Fossil fuels are the backbone of economies worldwide, so governments spend a lot to support them. A new report from Bloomberg New Energy Finance says altogether governments spent between $43 anf $46 billion on renewable energy and biofuels last year, not including indirect support, such as subsidies to corn farmers that help ethanol production. Direct subsidies of fossil fuels came to $557 billion, the report says.
This disparity raises the question–if the report is right and fossil fuels require so much backing, can they compete with renewables without government support? After all, some renewables–such as sugarcane based biofuels and some wind farms–can already compete with fossil fuels. Without the huge government subsidies for fossil fuels, wouldn’t they be eclipsed by renewables?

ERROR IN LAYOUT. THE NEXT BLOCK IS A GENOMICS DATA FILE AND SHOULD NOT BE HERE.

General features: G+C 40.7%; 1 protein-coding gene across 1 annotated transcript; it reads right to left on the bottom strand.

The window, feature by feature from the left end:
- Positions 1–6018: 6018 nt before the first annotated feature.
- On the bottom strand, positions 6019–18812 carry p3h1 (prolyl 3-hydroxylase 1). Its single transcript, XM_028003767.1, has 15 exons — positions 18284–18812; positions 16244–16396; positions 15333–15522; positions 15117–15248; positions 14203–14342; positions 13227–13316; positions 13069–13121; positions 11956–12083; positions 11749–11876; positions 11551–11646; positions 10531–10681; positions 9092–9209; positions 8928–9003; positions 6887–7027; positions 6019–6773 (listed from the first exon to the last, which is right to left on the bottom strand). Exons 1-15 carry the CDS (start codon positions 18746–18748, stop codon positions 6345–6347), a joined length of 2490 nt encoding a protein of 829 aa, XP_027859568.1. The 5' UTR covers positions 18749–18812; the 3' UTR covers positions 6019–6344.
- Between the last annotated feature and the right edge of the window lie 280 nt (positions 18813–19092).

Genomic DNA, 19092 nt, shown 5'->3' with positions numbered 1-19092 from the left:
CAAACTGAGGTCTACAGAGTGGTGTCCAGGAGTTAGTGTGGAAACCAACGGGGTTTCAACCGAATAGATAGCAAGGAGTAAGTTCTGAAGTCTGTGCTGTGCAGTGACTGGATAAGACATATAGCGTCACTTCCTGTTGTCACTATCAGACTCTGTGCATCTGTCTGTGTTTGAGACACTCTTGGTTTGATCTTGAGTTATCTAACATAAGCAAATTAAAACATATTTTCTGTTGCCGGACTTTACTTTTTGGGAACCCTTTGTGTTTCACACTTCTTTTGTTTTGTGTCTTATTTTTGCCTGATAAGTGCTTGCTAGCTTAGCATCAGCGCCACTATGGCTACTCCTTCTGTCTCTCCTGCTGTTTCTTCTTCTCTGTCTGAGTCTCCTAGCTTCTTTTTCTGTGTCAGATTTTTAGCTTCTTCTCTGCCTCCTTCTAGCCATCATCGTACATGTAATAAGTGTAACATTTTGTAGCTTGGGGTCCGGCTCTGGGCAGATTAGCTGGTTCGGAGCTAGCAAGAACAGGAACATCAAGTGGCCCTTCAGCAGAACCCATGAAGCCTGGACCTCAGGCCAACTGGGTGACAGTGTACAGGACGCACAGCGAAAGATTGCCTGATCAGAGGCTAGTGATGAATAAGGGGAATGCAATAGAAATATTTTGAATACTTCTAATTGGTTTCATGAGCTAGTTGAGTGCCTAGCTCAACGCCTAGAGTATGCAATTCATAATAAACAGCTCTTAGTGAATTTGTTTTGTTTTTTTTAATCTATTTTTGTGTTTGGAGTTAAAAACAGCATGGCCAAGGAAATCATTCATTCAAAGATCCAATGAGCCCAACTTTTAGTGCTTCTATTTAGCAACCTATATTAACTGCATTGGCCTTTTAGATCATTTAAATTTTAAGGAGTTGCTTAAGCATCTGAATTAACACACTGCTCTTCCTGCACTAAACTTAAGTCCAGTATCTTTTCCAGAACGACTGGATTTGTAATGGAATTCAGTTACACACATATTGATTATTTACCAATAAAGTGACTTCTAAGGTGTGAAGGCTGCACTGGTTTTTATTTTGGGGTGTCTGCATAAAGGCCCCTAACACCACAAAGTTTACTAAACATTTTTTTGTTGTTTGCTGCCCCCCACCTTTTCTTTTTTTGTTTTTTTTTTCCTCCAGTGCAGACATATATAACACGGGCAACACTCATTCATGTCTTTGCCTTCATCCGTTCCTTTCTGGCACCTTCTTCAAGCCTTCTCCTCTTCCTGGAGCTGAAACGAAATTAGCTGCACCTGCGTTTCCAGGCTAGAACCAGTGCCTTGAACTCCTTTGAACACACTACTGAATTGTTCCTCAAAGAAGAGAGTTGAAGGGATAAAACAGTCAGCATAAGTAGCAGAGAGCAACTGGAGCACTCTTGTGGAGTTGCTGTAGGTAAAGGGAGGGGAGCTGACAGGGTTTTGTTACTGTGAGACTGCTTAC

The answer, for now, is no. So far renewables just can’t provide enough fuel and power to displace fossil fuels. The infrastructure to make and distribute them isn’t adequate, and many renewables have shortcomings that can make them difficult to work with–solar panels, for example, only generate electricity when the sun is out. If the fossil fuel subsidies disappear, gasoline and electricity prices will increase. That will help renewables compete, and increase in scale, but it will take years–likely decades–for them to reach levels high enough to replace all fossil fuels.